Established in late 2015, the ASEAN Economic Community aspires to implement economic and financial integration across member nations. Still, many have wondered whether the region would be better off taking a page from the European Union and embracing a monetary union as well.
"I don't think we need to go so far to have a common union but if we can make borders become connection points in a way so that everybody benefits, you can exist within a trading bloc and not necessarily an EU model," said General Electric Vice Chairman John Rice.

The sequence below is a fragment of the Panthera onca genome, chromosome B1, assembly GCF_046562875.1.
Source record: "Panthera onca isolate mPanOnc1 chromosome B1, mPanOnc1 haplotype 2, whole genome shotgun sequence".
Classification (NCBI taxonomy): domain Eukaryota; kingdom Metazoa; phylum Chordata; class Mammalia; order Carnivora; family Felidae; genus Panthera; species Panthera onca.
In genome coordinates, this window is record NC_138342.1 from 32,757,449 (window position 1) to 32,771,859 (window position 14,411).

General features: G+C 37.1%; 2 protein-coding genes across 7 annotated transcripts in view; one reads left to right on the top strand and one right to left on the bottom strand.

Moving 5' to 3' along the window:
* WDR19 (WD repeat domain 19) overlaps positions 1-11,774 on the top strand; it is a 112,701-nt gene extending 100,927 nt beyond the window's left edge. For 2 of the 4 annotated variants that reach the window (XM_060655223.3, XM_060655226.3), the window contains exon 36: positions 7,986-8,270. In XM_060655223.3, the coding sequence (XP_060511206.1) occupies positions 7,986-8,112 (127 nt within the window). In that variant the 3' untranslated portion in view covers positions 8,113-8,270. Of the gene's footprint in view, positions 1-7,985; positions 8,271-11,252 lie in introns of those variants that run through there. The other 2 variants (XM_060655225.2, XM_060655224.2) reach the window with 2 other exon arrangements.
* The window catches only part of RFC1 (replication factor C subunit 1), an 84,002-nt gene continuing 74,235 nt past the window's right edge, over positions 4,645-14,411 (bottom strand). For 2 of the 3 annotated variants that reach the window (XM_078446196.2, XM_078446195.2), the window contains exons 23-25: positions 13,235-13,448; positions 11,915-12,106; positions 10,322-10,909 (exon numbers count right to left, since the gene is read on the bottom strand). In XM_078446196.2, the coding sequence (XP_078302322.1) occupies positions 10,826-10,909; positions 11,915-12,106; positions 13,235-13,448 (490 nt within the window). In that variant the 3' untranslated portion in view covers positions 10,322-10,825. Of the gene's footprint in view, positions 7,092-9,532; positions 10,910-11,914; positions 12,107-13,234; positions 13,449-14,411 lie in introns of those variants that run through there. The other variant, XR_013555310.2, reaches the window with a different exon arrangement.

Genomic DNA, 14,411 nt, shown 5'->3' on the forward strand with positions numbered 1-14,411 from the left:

Rather than uniting ASEAN with a single currency, a level playing field boasting free flow of human and financial capital would be more beneficial, Rice continued. "Countries must concentrate on fictional points, the things under the surface in terms of getting permits, approvals and moving goods from one place to the next. Those frictional costs are insidious when it comes to the cost of trade."
There are several lessons ASEAN can learn from the European model, particularly amid current anti-globalization sentiment, added Grete Faremo, under-secretary-general and executive director at the United Nations Office for Project Services.
"It's all about inclusion and leaving no one behind…. What rules of engagement do we have to secure equal opportunities for all?"